Lighting in care homes could be WORSENING symptoms of dementia

Subdued lighting in care homes causes insomnia in Alzheimer’s patients and could worsen their memory loss, claims study

  • Patients who are battling Alzheimer’s often spend most of their day indoors
  • Researchers fear this disrupts the natural body clock of Alzheimer’s patients
  • Experts in New York say this leaves them prone to insomnia and disrupted sleep
  • In a breakthrough, scientists found a lighting intervention eased symptoms
  • The findings were today unveiled at a major Alzheimer’s conference in Chicago
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Subdued lighting in care homes disrupts the natural body clock of Alzheimer’s patients, leaving them prone to insomnia and disrupted sleep, a study claims.

Patients battling the most common form of dementia often spend most of their day indoors, particularly if they are stuck in a care home.

Researchers fear this may make them suffer sleep disturbances, and leave them more agitated and depressed.

In a breakthrough, scientists at the Rensselaer Polytechnic Institute in New York found a lighting intervention eased the physical changes in patients.

After six months, the participants in the trial showed significant decreases in sleep disturbance, depression and agitation.

The findings, led by Dr Mariana Figueiro, were today unveiled at a major Alzheimer’s conference in Chicago.  

Patients battling the most common form of dementia often spend most of their day indoors, particularly if they stuck in a care home

She said: ‘The constant dim light typically experienced by people living in residential care facilities may be an underlying cause of the sleep pattern disturbances so commonly found in this population.’

The researchers found that increasing light during the day and making sure lights go off at night resets the body’s ‘circadian rhythm’ -the biological clock that regulates sleeping cycles.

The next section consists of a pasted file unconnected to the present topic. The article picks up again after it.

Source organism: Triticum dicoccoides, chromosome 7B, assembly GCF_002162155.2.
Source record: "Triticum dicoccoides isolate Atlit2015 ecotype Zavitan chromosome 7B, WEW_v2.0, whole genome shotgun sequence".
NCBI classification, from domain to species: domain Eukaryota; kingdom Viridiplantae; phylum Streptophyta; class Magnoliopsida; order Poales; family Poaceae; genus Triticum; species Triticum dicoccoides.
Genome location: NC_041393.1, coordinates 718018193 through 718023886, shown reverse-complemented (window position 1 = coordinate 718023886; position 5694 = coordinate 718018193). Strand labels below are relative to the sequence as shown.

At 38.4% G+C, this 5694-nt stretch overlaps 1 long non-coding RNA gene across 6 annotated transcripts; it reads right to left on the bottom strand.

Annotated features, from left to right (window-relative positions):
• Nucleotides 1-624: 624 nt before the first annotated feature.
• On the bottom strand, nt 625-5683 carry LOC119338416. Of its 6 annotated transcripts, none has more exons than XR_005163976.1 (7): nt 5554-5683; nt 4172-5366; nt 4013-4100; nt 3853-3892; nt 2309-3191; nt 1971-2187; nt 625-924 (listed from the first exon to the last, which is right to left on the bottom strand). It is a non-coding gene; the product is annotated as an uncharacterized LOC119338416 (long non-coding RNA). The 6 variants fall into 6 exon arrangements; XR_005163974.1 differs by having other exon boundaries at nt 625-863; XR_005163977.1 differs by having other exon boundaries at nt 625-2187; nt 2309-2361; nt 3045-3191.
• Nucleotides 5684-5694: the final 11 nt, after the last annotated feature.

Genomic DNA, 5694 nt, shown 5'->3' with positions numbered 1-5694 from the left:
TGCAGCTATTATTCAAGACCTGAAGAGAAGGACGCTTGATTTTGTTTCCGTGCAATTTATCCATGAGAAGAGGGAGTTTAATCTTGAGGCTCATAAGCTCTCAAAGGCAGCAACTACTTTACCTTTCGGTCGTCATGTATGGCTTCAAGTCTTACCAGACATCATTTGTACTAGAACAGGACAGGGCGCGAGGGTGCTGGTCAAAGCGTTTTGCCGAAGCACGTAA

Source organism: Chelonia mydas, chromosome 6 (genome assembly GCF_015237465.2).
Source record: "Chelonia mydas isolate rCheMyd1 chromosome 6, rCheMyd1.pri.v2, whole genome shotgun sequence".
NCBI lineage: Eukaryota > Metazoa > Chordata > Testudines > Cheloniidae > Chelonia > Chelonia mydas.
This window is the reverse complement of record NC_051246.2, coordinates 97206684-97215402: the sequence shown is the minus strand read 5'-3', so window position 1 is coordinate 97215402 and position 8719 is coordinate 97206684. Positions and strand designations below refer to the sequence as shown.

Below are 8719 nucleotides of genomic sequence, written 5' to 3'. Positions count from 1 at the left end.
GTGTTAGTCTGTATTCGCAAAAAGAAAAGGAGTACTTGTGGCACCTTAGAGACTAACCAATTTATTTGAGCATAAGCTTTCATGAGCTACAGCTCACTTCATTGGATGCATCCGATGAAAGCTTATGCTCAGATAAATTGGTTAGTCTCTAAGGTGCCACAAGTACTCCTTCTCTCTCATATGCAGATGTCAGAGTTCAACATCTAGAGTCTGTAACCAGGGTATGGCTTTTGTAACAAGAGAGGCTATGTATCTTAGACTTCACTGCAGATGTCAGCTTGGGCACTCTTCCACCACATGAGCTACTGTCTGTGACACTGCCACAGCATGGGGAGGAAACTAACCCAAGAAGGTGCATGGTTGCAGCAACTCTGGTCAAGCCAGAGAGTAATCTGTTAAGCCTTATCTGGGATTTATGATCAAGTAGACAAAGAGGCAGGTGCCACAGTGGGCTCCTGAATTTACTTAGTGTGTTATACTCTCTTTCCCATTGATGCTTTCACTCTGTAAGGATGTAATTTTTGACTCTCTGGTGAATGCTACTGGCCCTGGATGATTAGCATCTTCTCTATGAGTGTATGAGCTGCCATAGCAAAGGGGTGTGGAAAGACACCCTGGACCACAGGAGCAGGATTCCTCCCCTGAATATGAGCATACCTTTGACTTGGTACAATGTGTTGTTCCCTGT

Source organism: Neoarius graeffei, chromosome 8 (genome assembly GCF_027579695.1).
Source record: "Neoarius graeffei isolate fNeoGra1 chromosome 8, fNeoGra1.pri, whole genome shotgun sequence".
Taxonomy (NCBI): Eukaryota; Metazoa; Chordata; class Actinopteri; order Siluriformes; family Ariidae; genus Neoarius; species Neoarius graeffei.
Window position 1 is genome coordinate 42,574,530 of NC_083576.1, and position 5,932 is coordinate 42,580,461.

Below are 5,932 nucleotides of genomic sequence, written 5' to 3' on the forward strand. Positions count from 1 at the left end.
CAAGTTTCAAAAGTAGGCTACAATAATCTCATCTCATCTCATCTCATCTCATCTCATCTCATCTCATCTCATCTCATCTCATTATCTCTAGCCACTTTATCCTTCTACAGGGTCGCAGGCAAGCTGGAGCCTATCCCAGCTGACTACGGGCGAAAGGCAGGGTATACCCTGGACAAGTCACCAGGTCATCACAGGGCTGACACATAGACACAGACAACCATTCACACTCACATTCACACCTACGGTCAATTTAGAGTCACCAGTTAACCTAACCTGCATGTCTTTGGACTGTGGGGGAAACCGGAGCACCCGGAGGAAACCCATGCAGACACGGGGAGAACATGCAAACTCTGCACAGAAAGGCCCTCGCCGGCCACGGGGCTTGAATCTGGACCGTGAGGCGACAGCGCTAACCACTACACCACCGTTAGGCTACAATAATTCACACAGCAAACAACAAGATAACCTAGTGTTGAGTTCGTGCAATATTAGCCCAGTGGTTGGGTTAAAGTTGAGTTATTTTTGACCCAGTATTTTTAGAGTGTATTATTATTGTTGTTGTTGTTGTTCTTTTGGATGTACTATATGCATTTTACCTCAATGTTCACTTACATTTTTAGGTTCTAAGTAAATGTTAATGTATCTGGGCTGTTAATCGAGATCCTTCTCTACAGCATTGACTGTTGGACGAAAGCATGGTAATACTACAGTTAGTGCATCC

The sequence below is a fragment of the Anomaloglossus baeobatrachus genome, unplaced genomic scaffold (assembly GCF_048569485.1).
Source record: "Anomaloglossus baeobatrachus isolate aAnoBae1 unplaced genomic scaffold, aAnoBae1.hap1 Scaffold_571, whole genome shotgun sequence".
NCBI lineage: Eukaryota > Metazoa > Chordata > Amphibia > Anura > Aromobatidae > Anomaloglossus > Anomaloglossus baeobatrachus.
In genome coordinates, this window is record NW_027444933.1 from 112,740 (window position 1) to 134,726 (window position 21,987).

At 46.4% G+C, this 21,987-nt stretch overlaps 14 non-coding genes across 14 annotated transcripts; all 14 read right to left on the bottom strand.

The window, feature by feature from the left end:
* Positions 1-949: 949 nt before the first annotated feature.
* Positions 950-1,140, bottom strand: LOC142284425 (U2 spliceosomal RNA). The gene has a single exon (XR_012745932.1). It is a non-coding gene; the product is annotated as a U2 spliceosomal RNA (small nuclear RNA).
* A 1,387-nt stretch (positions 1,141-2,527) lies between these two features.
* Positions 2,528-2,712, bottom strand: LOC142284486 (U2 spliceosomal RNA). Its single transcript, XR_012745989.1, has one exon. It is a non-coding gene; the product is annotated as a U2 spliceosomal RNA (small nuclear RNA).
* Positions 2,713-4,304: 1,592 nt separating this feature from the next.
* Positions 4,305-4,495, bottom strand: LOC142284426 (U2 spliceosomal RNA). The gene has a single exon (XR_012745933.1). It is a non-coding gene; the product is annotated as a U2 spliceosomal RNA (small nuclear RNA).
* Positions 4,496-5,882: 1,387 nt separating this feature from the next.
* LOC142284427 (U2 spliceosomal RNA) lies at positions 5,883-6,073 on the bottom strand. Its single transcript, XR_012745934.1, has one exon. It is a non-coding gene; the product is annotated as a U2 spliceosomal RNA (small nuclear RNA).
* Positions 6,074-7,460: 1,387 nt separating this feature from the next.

Forty-three care home residents with dementia took part in the four week-long trial of lighting interventions.

They were exposed to alternating periods of lighting, which either stimulated their circadian rhythm, or didn’t.

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This was measured by testing how much their body suppressed the production of the sleep-inducing hormone melatonin – a marker of the circadian system.

Personal light meters measured exposure given to each participant from natural light or custom-designed LED light tables.

Each volunteer was also quizzed on their sleep disturbances, mood and agitation for the study. 

Participants reported less sleep disturbances, signs of depression and agitation when there were exposed to the LED light tables. 

Dr Figueiro and colleagues found the positive effects remained, when the study was repeated over a period of six months on 37 residents. 

Dr Carol Routledge, director of research at Alzheimer’s Research, welcomed the findings of the ‘positive’ study. 

She said: ‘Getting a good night’s sleep is important for our brain and has many wider health impacts. 

‘Many people with dementia experience sleep problems and understanding how we could minimise these symptoms could lead to important benefits.’

Dr Routledge called for further trials to see if lighting interventions really can help thousands of patients with dementia. 

The results of the study were presented at the Alzheimer’s Association International Conference in Chicago. 


Alzheimer’s disease is a progressive, degenerative disease of the brain, in which build-up of abnormal proteins causes nerve cells to die.

This disrupts the transmitters that carry messages, and causes the brain to shrink. 

More than 5 million people suffer from the disease in the US, where it is the 6th leading cause of death.


As brain cells die, the functions they provide are lost. 

That includes memory, orientation and the ability to think and reason. 

The progress of the disease is slow and gradual. 

On average, patients live five to seven years after diagnosis, but some may live for ten to 15 years.


  • Loss of short-term memory
  • Disorientation
  • Behavioral changes
  • Mood swings
  • Difficulties dealing with money or making a phone call 


  • Severe memory loss, forgetting close family members, familiar objects or places
  • Becoming anxious and frustrated over inability to make sense of the world, leading to aggressive behavior 
  • Eventually lose ability to walk
  • May have problems eating 
  • The majority will eventually need 24-hour care   

 Source: Alzheimer’s Association

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